In the biggest study of its kind, researchers have detected 15 regions of the human genome linked to a higher risk of struggling with serious depression. The study was conducted by drug giant Pfizer and a private genome testing company, 23andMe.
Generally speaking, depression is a mood disorder that causes a persistent feeling of sadness and loss of interest. An estimated 19 million American adults are living with major depression, requiring long-term treatment and care, struggling on a day to day basis. However, depression can have varied causes and optimized treatments, and researchers have been struggling for years to come up with a statistically sound approach.
“Everyone is recognizing that this is a numbers problem,” says Ashley Winslow, formerly a neuroscientist at Pfizer and now the director of neurogenetics at the Orphan Disease Center at the University of Pennsylvania. Winslow led the research effort. “It’s hard if not impossible to get to the numbers that we saw in the 23andMe study.”
The results are what the team called a “genome-wide association study.” In this approach, the DNA of many people with a disease is compared to that of healthy controls, using a computerized search. Any genetic difference is a hint that the genes may be involved in depression.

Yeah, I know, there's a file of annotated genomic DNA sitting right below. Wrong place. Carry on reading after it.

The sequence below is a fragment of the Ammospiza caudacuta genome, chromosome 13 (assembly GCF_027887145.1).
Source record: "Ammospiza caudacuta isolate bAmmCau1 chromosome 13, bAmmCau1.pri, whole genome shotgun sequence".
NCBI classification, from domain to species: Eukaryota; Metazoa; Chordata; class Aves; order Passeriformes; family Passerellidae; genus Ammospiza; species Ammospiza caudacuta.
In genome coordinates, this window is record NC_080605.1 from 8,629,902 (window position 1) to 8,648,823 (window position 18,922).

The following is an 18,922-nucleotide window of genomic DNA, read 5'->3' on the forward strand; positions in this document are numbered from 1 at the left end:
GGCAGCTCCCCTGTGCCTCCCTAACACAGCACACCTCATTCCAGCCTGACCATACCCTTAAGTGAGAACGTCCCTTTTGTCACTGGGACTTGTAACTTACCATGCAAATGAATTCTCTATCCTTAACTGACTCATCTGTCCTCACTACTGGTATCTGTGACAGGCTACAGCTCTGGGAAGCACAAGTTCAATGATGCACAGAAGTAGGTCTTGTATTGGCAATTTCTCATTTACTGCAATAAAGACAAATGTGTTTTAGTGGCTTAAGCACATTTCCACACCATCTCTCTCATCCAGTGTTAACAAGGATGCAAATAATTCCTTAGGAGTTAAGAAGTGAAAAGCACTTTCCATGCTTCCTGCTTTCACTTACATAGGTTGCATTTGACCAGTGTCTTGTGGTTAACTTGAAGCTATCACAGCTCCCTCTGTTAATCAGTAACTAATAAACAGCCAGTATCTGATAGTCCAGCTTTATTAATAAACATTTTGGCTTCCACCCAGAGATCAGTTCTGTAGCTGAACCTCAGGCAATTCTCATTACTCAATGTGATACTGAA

This gene-hunting technique has already been used to study diabetes, schizophrenia, and other common diseases, but depression has remained untouched. That's where crowdsourcing services, such as 23andMe can step in.
“The big story is that 23andMe got us over the inflection point for depression,” says Douglas Levinson, a psychiatrist and gene researcher at Stanford University involved with the Psychiatric Genomics Consortium, another gene-hunting group. “That is exciting. It makes us optimistic that we are finally there.”
23andMe has sold more than a million gene-test kits. The service, which costs $199 is used to find out general things, like for example one's ethnic background. However, over half of all clients have agreed to use their genetic data in studies and have answered questions about their health. This allowed researchers to obtain a sample size ten times bigger than the biggest study until now, and the results are promising. Also, with the quickly diminishing prices of genetic tests, access to genetic data might become easier and easier, allowing for a new generation of studies.
Of course, at this time we're only talking about a correlation, not a causality, but it's a promising step. According to preliminary results, the genetic risk for depression is actually due to hundreds of genes, each having a very small effect.